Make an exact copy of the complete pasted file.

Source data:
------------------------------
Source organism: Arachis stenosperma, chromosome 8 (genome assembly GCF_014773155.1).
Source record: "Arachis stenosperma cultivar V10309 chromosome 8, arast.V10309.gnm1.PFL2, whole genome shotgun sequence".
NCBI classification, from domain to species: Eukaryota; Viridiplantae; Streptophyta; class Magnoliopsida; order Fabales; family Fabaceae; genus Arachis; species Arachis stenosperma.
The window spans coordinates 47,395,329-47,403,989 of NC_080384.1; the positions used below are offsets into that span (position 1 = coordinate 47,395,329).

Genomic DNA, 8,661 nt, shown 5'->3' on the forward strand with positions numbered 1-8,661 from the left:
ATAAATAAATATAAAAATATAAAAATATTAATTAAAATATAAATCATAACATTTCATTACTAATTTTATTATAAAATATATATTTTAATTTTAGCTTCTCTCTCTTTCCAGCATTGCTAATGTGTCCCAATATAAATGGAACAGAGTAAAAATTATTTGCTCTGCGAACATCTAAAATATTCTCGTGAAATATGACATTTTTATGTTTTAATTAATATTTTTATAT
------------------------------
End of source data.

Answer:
Source organism: Arachis stenosperma, chromosome 8 (genome assembly GCF_014773155.1).
Source record: "Arachis stenosperma cultivar V10309 chromosome 8, arast.V10309.gnm1.PFL2, whole genome shotgun sequence".
NCBI classification, from domain to species: Eukaryota; Viridiplantae; Streptophyta; class Magnoliopsida; order Fabales; family Fabaceae; genus Arachis; species Arachis stenosperma.
The window spans coordinates 47,395,329-47,403,989 of NC_080384.1; the positions used below are offsets into that span (position 1 = coordinate 47,395,329).

Genomic DNA, 8,661 nt, shown 5'->3' on the forward strand with positions numbered 1-8,661 from the left:
ATAAATAAATATAAAAATATAAAAATATTAATTAAAATATAAATCATAACATTTCATTACTAATTTTATTATAAAATATATATTTTAATTTTAGCTTCTCTCTCTTTCCAGCATTGCTAATGTGTCCCAATATAAATGGAACAGAGTAAAAATTATTTGCTCTGCGAACATCTAAAATATTCTCGTGAAATATGACATTTTTATGTTTTAATTAATATTTTTATAT